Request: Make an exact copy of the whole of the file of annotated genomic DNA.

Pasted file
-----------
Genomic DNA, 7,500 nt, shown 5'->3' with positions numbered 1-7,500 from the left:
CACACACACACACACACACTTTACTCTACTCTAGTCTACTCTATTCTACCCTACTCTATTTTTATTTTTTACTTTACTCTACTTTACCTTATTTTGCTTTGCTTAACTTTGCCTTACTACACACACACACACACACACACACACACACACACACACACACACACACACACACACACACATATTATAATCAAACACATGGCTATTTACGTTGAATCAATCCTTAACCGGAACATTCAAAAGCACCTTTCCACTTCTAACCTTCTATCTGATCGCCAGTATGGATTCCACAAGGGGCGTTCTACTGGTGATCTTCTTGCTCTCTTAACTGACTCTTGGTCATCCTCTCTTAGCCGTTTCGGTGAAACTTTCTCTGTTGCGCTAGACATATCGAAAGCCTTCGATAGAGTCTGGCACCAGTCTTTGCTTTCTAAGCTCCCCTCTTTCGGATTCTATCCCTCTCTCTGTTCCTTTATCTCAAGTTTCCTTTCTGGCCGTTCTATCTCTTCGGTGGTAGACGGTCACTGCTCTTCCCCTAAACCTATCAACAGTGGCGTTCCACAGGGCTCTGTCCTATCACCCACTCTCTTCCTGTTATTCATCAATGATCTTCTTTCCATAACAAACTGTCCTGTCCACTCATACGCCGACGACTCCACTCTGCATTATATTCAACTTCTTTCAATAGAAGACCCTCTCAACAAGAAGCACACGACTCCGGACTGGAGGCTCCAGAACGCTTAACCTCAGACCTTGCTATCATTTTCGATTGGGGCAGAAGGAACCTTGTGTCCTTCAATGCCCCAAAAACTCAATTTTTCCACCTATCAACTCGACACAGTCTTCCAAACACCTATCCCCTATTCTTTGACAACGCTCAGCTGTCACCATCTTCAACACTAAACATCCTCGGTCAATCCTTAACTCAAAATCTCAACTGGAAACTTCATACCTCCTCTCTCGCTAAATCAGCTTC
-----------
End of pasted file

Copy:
Genomic DNA, 7,500 nt, shown 5'->3' with positions numbered 1-7,500 from the left:
CACACACACACACACACACTTTACTCTACTCTAGTCTACTCTATTCTACCCTACTCTATTTTTATTTTTTACTTTACTCTACTTTACCTTATTTTGCTTTGCTTAACTTTGCCTTACTACACACACACACACACACACACACACACACACACACACACACACACACACACACACACACATATTATAATCAAACACATGGCTATTTACGTTGAATCAATCCTTAACCGGAACATTCAAAAGCACCTTTCCACTTCTAACCTTCTATCTGATCGCCAGTATGGATTCCACAAGGGGCGTTCTACTGGTGATCTTCTTGCTCTCTTAACTGACTCTTGGTCATCCTCTCTTAGCCGTTTCGGTGAAACTTTCTCTGTTGCGCTAGACATATCGAAAGCCTTCGATAGAGTCTGGCACCAGTCTTTGCTTTCTAAGCTCCCCTCTTTCGGATTCTATCCCTCTCTCTGTTCCTTTATCTCAAGTTTCCTTTCTGGCCGTTCTATCTCTTCGGTGGTAGACGGTCACTGCTCTTCCCCTAAACCTATCAACAGTGGCGTTCCACAGGGCTCTGTCCTATCACCCACTCTCTTCCTGTTATTCATCAATGATCTTCTTTCCATAACAAACTGTCCTGTCCACTCATACGCCGACGACTCCACTCTGCATTATATTCAACTTCTTTCAATAGAAGACCCTCTCAACAAGAAGCACACGACTCCGGACTGGAGGCTCCAGAACGCTTAACCTCAGACCTTGCTATCATTTTCGATTGGGGCAGAAGGAACCTTGTGTCCTTCAATGCCCCAAAAACTCAATTTTTCCACCTATCAACTCGACACAGTCTTCCAAACACCTATCCCCTATTCTTTGACAACGCTCAGCTGTCACCATCTTCAACACTAAACATCCTCGGTCAATCCTTAACTCAAAATCTCAACTGGAAACTTCATACCTCCTCTCTCGCTAAATCAGCTTC